5Derwent Abstracts Record for JP 01-302533, published Dec. 6, 1989.
6Derwent Abstracts Record for JP 01-302534, published Dec. 6, 1989.
7International Search Report. Date Mailed: May 22, 2003 (6 pgs).
8JP4081462, Publication Date: Mar. 16, 1992. Abstract Only (1 page).
9Kirk-Othmer Encyclopedia of Chemical Technology, Fourth Edition, vol. 19 at pp. 609-653, John Wiley & Sons (1996).
10 *Macromolecules-1 by Hans-Georg Elias, Tables 5-7, p. 189, Plenum Press, New York 1977.*
11R. McDonald (ed.), "Colour Physics for Industry, Second Edition", The Society of Dyers and Colourists, pp. 98-105, 518-524, Bradford, UK (1997).
Referenced by
Citing PatentFiling datePublication dateApplicantTitle
US7071282 *Jun 3, 2003Jul 4, 2006General Electric CompanyMixtures; using diamne and tetraacid compounds
US7144935 *Dec 3, 2003Dec 5, 2006Bayer Aktiengesellschaftcontent of both phosphorus and silicon is 1-20%, weight loss assessed by thermogravimetric analysis under nitrogen inert gas at heating rate of 20 degrees K/min, at 280 degrees C. is < 30% the cited percents
US7452944 *Jun 28, 2004Nov 18, 2008Sabic Innovative Plastics Ip B.V.Miscible polyimide blends
US7629420 *Feb 6, 2007Dec 8, 2009Pbi Performance Products, Inc.dissolving in a strong acid, melt blending of polybenzimidazoles (PBI), polyaryletherketones (PAEK) and polyetherimides (PEI); temperature resistance, chemical resistance, strength and modulus; jigs, fixtures, and molds for use in the manufacture of semiconductor devices
US8263691 *Feb 21, 2006Sep 11, 2012Sabic Innovative Plastics Ip B.V.Release agent for transparent polyimide blends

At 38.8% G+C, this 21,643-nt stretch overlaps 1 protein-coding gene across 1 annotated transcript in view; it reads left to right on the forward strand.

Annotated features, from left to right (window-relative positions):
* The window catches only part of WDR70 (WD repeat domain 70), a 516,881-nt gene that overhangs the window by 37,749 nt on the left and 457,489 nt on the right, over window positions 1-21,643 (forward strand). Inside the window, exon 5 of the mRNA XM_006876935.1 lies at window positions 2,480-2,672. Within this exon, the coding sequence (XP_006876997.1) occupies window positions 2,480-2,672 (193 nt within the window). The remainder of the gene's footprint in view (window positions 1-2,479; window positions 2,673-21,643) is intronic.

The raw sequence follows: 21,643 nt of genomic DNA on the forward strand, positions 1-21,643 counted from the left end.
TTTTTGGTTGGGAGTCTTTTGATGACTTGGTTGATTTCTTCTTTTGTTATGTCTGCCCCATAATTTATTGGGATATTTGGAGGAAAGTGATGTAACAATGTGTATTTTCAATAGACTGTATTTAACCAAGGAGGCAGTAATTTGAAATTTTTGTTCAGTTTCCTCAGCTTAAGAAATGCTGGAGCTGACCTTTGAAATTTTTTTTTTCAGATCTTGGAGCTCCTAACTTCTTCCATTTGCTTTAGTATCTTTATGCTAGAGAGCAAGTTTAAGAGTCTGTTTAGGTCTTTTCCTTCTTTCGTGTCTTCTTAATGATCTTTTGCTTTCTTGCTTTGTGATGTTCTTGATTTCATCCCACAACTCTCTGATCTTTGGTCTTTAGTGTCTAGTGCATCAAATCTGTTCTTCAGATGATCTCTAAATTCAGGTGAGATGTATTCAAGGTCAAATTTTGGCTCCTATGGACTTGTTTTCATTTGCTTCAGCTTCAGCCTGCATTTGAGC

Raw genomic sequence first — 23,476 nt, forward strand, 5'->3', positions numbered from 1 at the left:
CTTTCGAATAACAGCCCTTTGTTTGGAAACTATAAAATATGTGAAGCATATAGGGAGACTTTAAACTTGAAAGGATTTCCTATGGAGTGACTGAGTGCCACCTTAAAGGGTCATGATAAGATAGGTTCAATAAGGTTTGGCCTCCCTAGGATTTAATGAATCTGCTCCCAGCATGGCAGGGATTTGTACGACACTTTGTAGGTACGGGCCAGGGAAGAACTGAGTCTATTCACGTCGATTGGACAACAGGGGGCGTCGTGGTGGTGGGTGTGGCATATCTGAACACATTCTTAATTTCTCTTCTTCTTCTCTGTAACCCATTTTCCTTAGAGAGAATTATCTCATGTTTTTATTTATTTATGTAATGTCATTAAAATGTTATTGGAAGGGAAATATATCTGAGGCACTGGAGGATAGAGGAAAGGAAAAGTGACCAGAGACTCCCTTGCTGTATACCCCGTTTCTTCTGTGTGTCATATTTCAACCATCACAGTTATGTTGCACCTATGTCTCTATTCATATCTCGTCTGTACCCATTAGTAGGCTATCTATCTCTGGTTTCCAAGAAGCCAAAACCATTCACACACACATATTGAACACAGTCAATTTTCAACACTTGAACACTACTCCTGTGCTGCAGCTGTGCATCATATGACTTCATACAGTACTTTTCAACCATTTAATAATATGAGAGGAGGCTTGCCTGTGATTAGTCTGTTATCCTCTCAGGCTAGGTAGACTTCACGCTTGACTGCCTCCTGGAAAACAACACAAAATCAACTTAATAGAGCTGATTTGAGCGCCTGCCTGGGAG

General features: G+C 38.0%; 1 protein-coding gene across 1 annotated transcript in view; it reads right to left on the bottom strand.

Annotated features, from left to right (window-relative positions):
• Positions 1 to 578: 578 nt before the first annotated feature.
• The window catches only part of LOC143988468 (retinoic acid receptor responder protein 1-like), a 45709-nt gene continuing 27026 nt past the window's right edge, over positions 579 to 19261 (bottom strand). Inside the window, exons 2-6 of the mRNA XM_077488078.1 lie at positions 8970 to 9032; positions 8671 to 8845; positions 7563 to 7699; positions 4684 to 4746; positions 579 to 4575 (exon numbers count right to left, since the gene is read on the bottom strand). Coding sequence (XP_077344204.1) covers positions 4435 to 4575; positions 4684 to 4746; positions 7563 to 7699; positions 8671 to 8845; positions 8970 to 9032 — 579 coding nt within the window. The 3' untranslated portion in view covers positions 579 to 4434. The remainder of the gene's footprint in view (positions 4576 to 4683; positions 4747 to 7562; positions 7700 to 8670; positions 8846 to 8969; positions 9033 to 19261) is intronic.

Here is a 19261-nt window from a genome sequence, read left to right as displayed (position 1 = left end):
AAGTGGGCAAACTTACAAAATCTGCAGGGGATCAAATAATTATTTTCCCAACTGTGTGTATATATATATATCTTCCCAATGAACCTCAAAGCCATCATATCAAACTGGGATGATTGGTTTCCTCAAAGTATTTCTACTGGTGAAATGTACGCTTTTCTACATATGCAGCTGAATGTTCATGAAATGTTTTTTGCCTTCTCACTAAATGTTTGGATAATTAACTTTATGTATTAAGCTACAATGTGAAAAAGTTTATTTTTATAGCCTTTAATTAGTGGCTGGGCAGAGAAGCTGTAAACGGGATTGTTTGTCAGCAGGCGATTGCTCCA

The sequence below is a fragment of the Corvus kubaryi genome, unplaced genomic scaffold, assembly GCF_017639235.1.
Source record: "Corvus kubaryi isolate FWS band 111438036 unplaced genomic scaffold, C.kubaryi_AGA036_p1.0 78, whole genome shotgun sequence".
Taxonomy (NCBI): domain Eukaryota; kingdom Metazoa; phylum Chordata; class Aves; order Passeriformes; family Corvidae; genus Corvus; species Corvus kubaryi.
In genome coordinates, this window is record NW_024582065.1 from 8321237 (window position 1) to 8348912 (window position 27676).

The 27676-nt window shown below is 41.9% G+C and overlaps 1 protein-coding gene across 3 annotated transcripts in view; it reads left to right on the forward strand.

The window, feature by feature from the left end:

US8404310Jul 28, 2008Mar 26, 2013Dow Global Technologies LlcThermoset dampener material
US8546516 *Jun 15, 2010Oct 1, 2013Sabic Innovative Plastics Ip B.V.Transparent polyimide-polyester compositions, method of manufacture, and articles thereof
Classifications
U.S. Classification524/123, 524/128, 524/288, 524/322, 524/286, 524/285, 524/284, 524/289, 524/321
International ClassificationC08L67/02, C08K5/49, C08K5/53, C08K5/134, C08K5/09, C08L79/08, C08K5/12
Cooperative ClassificationC08K5/09, C08L67/02, C08K5/1345, C08K5/49
European ClassificationC08K5/09
Legal Events
DateCodeEventDescription
Mar 17, 2014ASAssignment
Owner name: SABIC INNOVATIVE PLASTICS IP B.V., NETHERLANDS
Effective date: 20140312
Free format text: RELEASE BY SECURED PARTY;ASSIGNOR:CITIBANK, N.A.;REEL/FRAME:032459/0798
Sep 19, 2011FPAYFee payment
Year of fee payment: 8
Aug 18, 2008ASAssignment
Owner name: CITIBANK, N.A., AS COLLATERAL AGENT, NEW YORK
Free format text: SECURITY AGREEMENT;ASSIGNOR:SABIC INNOVATIVE PLASTICS IP B.V.;REEL/FRAME:021423/0001
Effective date: 20080307
Owner name: CITIBANK, N.A., AS COLLATERAL AGENT,NEW YORK